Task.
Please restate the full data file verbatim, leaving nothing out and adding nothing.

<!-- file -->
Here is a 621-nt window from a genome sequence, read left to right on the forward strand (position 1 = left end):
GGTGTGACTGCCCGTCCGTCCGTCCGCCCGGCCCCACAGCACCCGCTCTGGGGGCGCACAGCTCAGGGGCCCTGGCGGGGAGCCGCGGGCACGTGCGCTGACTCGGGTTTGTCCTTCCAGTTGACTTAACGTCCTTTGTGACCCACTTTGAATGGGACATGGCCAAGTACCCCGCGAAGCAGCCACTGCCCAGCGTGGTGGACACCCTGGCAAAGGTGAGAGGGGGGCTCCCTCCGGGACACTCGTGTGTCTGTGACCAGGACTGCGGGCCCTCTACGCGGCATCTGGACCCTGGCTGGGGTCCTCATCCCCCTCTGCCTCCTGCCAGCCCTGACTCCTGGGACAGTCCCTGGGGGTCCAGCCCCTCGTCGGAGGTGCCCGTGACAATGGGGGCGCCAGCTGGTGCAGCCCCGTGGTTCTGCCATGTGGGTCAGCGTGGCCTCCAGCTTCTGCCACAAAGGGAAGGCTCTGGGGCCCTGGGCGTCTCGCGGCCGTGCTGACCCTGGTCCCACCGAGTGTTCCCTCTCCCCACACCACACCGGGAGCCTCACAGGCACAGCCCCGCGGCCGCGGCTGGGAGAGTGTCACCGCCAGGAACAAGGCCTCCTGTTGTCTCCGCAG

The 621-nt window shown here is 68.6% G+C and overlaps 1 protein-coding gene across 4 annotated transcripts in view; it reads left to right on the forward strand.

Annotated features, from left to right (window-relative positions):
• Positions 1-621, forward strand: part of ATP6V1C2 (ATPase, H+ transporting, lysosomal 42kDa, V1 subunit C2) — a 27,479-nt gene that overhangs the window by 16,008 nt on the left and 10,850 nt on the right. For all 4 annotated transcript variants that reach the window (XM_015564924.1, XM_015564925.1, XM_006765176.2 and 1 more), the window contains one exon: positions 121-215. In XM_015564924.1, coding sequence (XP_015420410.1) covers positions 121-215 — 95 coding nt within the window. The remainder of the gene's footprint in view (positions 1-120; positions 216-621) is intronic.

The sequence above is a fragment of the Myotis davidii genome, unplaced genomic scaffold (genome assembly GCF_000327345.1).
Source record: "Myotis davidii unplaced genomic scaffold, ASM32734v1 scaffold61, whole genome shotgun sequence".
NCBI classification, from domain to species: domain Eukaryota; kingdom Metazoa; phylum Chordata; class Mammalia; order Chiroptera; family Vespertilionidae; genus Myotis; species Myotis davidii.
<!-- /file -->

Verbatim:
Here is a 621-nt window from a genome sequence, read left to right on the forward strand (position 1 = left end):
GGTGTGACTGCCCGTCCGTCCGTCCGCCCGGCCCCACAGCACCCGCTCTGGGGGCGCACAGCTCAGGGGCCCTGGCGGGGAGCCGCGGGCACGTGCGCTGACTCGGGTTTGTCCTTCCAGTTGACTTAACGTCCTTTGTGACCCACTTTGAATGGGACATGGCCAAGTACCCCGCGAAGCAGCCACTGCCCAGCGTGGTGGACACCCTGGCAAAGGTGAGAGGGGGGCTCCCTCCGGGACACTCGTGTGTCTGTGACCAGGACTGCGGGCCCTCTACGCGGCATCTGGACCCTGGCTGGGGTCCTCATCCCCCTCTGCCTCCTGCCAGCCCTGACTCCTGGGACAGTCCCTGGGGGTCCAGCCCCTCGTCGGAGGTGCCCGTGACAATGGGGGCGCCAGCTGGTGCAGCCCCGTGGTTCTGCCATGTGGGTCAGCGTGGCCTCCAGCTTCTGCCACAAAGGGAAGGCTCTGGGGCCCTGGGCGTCTCGCGGCCGTGCTGACCCTGGTCCCACCGAGTGTTCCCTCTCCCCACACCACACCGGGAGCCTCACAGGCACAGCCCCGCGGCCGCGGCTGGGAGAGTGTCACCGCCAGGAACAAGGCCTCCTGTTGTCTCCGCAG

The 621-nt window shown here is 68.6% G+C and overlaps 1 protein-coding gene across 4 annotated transcripts in view; it reads left to right on the forward strand.

Annotated features, from left to right (window-relative positions):
• Positions 1-621, forward strand: part of ATP6V1C2 (ATPase, H+ transporting, lysosomal 42kDa, V1 subunit C2) — a 27,479-nt gene that overhangs the window by 16,008 nt on the left and 10,850 nt on the right. For all 4 annotated transcript variants that reach the window (XM_015564924.1, XM_015564925.1, XM_006765176.2 and 1 more), the window contains one exon: positions 121-215. In XM_015564924.1, coding sequence (XP_015420410.1) covers positions 121-215 — 95 coding nt within the window. The remainder of the gene's footprint in view (positions 1-120; positions 216-621) is intronic.

The sequence above is a fragment of the Myotis davidii genome, unplaced genomic scaffold (genome assembly GCF_000327345.1).
Source record: "Myotis davidii unplaced genomic scaffold, ASM32734v1 scaffold61, whole genome shotgun sequence".
NCBI classification, from domain to species: domain Eukaryota; kingdom Metazoa; phylum Chordata; class Mammalia; order Chiroptera; family Vespertilionidae; genus Myotis; species Myotis davidii.